Quest For Dos-Cero: Seattle Seahawks at The Mine

Sam WoodsCorrespondent ISeptember 18, 2009

GLENDALE, AZ - SEPTEMBER 13:  Head coach  Mike Singletary of the San Francisco 49ers calls to players during the NFL game against the Arizona Cardinals at the Universtity of Phoenix Stadium on September 13, 2009 in Glendale, Arizona.  The 49ers defeated the Cardinals 20-16.  (Photo by Christian Petersen/Getty Images)

Wow am I excited. I am so jacked for this game, its a shame I might miss it. Anyway, back to the grind.

Whether or not you or the Hawks realize it, this is a huge game. The 49ers are good, and you can bet the house they'll come out ready to knock some heads. For years that team has been a bottom feeder of one of the worst divisions in football. In Week One, they knocked the Cardinals into a daze and grabbed media attention. Second on the checklist is Seattle.

I hope they don't, but the Seahawks may very well go into The Mine thinking ahead to games against Chicago and Indianapolis. Not to mention the Hawks have been pretty bad on the road historically.

To add to the importance of the contest, the Hawks need to stockpile wins early, when the weather is sunny and dry. Relying on the passing attack in a cold blustery winter afternoon is not a good strategy.


Keys to a Seahawk Victory

1. Absorbing the niner pass rush. The main reason for the 49er overthrow of Arizona was their ability to collapse the pocket. Kurt Warner was constantly throwing off his back foot all day, which led to two picks and a fumble.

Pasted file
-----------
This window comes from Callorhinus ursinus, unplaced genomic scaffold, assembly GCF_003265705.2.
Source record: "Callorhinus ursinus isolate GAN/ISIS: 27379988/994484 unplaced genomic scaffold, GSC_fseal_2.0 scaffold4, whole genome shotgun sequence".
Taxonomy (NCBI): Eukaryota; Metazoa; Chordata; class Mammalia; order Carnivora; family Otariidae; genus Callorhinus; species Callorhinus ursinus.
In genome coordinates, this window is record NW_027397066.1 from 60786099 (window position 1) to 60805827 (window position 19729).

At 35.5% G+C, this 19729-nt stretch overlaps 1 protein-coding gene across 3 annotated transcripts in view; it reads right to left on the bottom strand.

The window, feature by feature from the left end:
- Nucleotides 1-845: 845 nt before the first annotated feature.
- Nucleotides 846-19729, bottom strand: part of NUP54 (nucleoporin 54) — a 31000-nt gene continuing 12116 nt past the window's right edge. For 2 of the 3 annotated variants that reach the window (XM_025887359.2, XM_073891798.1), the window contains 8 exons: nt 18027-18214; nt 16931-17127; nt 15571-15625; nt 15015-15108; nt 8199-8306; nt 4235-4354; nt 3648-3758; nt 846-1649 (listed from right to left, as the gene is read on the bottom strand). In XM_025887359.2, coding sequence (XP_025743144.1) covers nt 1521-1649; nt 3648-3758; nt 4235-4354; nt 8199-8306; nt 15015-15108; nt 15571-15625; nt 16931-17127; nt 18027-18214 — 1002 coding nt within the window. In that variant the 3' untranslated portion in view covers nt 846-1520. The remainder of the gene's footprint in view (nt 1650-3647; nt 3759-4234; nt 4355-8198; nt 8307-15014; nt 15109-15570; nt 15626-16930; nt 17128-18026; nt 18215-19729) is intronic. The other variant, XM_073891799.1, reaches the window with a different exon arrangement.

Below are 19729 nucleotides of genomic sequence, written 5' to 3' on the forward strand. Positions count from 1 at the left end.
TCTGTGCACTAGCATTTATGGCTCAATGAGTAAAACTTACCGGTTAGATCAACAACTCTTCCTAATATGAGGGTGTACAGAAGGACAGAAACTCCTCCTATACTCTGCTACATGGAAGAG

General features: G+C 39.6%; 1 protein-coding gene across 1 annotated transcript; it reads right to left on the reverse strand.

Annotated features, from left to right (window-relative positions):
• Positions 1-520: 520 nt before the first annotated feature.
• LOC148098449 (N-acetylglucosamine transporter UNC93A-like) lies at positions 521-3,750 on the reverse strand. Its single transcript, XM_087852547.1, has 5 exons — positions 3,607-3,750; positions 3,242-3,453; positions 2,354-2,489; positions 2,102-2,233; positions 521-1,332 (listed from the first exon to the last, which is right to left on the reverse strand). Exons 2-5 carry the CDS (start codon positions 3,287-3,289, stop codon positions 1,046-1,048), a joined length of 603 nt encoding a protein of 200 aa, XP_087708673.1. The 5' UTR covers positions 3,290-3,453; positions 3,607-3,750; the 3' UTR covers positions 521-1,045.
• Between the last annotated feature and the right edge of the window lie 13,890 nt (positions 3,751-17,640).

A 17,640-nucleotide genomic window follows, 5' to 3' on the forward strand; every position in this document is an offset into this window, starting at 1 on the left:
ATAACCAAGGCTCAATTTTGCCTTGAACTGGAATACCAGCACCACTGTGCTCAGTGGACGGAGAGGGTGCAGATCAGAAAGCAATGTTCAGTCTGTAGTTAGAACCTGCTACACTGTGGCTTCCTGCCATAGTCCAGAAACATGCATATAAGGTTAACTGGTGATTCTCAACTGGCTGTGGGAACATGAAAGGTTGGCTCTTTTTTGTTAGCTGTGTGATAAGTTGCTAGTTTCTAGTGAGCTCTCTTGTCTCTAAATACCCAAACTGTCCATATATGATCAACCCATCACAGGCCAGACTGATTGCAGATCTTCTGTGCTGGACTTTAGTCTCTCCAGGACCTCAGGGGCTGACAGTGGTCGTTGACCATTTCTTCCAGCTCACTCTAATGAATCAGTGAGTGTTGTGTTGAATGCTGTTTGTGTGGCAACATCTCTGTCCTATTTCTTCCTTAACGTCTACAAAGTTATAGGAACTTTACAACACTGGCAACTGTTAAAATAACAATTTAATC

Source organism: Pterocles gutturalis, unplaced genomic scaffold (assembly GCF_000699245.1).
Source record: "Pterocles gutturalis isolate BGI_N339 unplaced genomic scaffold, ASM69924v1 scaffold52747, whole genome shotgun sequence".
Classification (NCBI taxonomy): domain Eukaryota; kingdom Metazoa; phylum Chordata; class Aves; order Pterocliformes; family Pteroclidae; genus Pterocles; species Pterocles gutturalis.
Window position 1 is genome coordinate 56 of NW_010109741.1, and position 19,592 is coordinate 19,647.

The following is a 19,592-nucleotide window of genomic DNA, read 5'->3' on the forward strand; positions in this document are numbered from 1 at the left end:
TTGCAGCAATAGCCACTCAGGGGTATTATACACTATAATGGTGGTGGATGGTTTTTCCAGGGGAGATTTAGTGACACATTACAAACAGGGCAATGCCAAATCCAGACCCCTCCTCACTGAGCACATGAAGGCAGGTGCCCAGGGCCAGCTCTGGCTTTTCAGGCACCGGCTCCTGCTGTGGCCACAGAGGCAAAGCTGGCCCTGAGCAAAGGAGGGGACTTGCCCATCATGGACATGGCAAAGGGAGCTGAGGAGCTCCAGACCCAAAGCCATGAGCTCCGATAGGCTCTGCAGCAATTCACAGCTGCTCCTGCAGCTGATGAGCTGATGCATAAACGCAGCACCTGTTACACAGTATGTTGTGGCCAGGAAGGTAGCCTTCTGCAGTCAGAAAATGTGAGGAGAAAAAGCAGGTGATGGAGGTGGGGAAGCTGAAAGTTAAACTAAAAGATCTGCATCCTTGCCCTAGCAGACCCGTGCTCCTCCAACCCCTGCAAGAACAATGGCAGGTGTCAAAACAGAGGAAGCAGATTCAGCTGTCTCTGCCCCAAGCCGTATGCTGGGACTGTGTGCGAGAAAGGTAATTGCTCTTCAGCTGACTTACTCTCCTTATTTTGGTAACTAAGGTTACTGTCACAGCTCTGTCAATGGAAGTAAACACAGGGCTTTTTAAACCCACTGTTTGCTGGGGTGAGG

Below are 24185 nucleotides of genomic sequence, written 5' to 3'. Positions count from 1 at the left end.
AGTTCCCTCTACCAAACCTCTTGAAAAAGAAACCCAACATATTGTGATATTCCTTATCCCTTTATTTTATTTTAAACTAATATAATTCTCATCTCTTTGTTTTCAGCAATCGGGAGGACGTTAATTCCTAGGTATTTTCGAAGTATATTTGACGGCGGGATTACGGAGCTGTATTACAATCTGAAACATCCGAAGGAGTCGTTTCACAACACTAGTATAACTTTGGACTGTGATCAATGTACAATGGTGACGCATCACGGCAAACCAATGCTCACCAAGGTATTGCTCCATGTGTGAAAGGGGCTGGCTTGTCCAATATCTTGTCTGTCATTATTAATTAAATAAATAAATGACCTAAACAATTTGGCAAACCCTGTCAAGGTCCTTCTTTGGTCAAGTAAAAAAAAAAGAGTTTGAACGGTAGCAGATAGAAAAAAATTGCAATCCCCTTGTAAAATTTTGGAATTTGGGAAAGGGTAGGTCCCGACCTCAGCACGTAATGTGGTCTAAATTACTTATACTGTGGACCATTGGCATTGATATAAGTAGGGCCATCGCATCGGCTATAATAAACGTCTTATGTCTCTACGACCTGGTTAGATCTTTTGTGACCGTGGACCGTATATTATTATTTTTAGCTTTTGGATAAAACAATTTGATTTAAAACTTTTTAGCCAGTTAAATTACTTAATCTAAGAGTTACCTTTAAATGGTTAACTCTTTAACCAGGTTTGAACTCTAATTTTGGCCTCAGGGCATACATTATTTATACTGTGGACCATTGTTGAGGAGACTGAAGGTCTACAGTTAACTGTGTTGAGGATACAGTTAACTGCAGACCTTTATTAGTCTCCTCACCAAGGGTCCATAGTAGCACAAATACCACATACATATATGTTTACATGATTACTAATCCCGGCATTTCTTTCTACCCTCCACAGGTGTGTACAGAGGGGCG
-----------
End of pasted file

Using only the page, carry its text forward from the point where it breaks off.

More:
Granted, even the current battered assembly of starting lineman is better than the Cardinals. This, however, doesn't mean Hasselbeck can't suffer the same fate as Warner.

The 49ers secondary is not good, and can be easily picked apart by even a Kyle Orton if he's given time. On offense, keeping Hasselbeck upright may be the biggest "have to," to win.

2. Neutralizing the niner ground game. In other words, how will Shaun Hill's arm beat you? Trick question, it can't. He's there to manage the game, not win or lose it himself. Singletary will pound the run and play smashmouth football, not throw the ball like little sissy teams.

What I'm trying to get to is that Frank Gore can take over a game. The Cardinals were able to hold him until it counted, the Seahawks need hit him hard early, often and then finish the job.

I'll take my chances with Shaun Hill.

3. Establish at least the threat of a run game. Betting on game changing runs against San Francisco's backers is generally not a good idea. On the other hand, you can't become one dimensional against a defense this good.

Julius Jones won't have to run for 100 yards with three scores on Sunday. He will be used sparingly to keep the defense at least a little hesitant. He will not have the game of his life, but if he checks out, it could end up costing this team a trip to the playoffs.

Trying to beat the 49ers at their own game shouldn't be your gameplan, but giving them a little taste of their own medicine doesn't hurt.

Matchup to Watch: TE John Carlson vs. LB Patrick Willis

Carlson is a stud, and he'll have to play like one. This week he'll take on the role of a possession receiver. His job will be to move chains and provide a big target for Matt when he's under heat.

That's sounds great and all, but he'll have to do it against super talented linebacker Patrick Willis. Willis' job will be to jack Carlson whenever he gets the chance, and disrupt the timing between the tight end and his quarterback.

Whoever wins this battle scores major credits for their respective teams chances at winning.

This game will be the game we see Knapp open up his trick playbook. It'll be a game in which old school smashmouth football clashes with intricate passing and creative trickeries.

What a game this will be.

Prediction: San Francisco 23, Seattle 20